167. Dead Poets Society


Dead Poets Society was released in 1989, a unique period where millennials are still able to remember it and hold nostalgia for it, but old enough to still be considered something of a modern classic. It helps that the film looks very old, like it was shot on 35mm film that was left in the sun too long, giving it a vintage feel. I’m not sure if director Peter Weir was specifically trying to create that effect, but it it makes his film feel like a living memory, fading every time we remember it, almost creating a need to watch it every couple of years or it would wither and fade away.

This of course is not true, it’s on Netflix and will surely be accessible as long as audiences still care for Robin Williams. But the older lool makes everything feel more distanced and therefore less relatable and powerful. We follow a group of prep school boys  they become entranced by their English teacher (Williams) passionate, unconventional teaching approach. They fall in love with poetry and even reinstate an old society where they read passages of poems in a cave in the woods.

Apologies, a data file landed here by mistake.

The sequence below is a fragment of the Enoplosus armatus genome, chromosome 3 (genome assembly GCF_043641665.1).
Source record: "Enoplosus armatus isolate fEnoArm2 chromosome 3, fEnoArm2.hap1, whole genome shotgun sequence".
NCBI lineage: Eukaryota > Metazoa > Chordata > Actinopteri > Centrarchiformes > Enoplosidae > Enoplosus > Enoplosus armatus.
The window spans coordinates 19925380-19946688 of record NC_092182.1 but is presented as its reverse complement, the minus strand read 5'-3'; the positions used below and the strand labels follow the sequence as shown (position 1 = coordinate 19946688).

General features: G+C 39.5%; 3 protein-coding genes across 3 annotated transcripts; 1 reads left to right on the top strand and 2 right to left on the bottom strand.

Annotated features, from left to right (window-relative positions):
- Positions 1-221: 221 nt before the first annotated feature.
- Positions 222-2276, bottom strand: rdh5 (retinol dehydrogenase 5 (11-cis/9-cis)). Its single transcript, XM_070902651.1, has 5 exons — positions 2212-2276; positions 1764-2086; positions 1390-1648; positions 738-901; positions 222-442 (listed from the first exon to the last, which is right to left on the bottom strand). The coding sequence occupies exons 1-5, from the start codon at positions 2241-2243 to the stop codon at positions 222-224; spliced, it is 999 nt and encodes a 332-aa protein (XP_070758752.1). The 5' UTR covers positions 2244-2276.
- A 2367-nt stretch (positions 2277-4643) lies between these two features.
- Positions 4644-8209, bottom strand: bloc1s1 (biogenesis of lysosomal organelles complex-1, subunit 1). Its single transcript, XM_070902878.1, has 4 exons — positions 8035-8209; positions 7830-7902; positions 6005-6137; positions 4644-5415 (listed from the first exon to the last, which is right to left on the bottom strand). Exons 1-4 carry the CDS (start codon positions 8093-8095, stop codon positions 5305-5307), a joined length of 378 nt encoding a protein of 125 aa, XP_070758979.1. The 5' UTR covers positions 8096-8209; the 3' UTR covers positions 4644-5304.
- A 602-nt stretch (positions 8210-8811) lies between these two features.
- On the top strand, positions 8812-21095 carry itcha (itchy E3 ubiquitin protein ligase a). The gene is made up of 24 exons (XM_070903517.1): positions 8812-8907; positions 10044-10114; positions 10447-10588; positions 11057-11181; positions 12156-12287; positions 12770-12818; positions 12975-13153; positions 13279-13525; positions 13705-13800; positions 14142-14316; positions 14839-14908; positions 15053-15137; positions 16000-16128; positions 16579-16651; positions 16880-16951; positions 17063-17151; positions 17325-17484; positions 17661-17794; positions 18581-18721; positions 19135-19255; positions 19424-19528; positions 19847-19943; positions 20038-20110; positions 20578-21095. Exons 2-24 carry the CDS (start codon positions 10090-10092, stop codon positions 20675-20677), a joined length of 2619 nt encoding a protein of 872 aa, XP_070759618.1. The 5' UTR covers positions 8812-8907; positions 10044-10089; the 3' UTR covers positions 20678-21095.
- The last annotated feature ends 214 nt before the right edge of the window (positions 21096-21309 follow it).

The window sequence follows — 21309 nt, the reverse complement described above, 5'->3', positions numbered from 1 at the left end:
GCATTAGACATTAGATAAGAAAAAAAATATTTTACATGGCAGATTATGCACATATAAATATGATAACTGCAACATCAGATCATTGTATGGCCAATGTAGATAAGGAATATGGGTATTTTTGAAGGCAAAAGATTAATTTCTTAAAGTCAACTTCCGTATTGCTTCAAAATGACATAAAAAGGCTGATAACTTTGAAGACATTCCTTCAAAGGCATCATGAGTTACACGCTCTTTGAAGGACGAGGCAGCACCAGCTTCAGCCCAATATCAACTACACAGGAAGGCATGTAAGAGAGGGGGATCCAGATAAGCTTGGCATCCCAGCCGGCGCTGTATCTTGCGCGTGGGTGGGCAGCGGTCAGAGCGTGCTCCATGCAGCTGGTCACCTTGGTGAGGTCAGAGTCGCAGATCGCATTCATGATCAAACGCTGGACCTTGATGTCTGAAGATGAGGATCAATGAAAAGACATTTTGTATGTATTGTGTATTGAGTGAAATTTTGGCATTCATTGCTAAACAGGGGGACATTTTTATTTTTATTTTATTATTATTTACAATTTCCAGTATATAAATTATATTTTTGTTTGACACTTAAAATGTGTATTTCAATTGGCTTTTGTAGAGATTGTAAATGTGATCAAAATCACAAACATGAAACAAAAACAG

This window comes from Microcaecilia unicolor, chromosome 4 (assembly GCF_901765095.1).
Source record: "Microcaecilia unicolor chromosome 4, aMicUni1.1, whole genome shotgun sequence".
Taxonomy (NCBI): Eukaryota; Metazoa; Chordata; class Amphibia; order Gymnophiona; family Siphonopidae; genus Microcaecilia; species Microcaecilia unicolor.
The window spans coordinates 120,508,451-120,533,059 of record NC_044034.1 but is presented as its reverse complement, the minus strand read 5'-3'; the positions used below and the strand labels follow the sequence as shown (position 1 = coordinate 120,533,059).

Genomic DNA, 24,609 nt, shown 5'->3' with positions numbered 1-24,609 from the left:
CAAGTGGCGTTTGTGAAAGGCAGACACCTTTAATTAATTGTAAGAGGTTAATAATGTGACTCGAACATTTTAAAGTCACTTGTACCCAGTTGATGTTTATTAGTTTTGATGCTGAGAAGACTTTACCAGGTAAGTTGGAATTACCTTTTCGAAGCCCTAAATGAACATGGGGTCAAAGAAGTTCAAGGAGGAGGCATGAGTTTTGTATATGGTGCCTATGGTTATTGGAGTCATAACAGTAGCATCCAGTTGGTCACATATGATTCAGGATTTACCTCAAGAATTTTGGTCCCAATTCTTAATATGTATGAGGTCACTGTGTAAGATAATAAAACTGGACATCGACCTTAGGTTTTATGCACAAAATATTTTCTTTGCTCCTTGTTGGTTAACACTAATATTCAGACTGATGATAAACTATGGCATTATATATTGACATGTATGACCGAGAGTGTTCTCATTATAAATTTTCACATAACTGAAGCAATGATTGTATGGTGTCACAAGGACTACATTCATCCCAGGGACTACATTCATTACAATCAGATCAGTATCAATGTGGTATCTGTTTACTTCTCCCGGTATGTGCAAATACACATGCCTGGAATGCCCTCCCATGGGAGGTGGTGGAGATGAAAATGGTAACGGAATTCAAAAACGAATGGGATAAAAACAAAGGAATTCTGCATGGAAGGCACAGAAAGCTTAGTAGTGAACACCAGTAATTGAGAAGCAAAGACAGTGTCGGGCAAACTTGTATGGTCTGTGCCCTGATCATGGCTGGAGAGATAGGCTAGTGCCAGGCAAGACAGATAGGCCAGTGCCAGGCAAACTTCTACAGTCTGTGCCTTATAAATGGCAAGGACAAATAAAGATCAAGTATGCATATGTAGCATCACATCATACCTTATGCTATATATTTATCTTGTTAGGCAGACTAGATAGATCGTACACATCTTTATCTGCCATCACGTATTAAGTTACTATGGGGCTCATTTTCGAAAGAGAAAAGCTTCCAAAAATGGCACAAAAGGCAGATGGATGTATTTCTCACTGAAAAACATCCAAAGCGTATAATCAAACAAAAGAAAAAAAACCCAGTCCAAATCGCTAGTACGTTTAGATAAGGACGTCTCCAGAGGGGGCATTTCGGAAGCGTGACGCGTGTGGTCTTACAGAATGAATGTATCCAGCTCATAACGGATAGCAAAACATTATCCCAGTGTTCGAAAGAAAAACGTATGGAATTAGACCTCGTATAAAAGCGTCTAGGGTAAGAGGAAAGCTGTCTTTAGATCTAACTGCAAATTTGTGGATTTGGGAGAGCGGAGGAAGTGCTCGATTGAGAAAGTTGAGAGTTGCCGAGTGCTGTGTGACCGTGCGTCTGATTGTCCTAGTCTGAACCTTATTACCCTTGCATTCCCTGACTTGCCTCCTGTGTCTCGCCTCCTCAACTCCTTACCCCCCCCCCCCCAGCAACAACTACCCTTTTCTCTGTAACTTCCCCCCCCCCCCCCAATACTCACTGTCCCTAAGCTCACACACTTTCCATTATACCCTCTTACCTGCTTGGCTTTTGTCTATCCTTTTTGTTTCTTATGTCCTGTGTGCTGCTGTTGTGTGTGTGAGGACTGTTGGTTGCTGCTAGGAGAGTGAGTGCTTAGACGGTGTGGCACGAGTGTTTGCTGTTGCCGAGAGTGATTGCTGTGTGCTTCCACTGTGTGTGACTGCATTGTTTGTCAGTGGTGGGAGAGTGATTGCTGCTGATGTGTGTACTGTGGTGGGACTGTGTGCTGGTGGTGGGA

It’s really idealistic stuff, and while its message on the importance of thr languages is necessary, it feels too far removed. Everyone in the film is white (its a prep school after all) and its hard to care about their worries too much. The performances are grand, particularly from nebbish Ethan Hawke and of course Williams, but it isn’t too powerful. It’s not so much escapism as the memory of escapism years ago. It’s worth a watch but you won’t be singing o captain my captain anytime soon.

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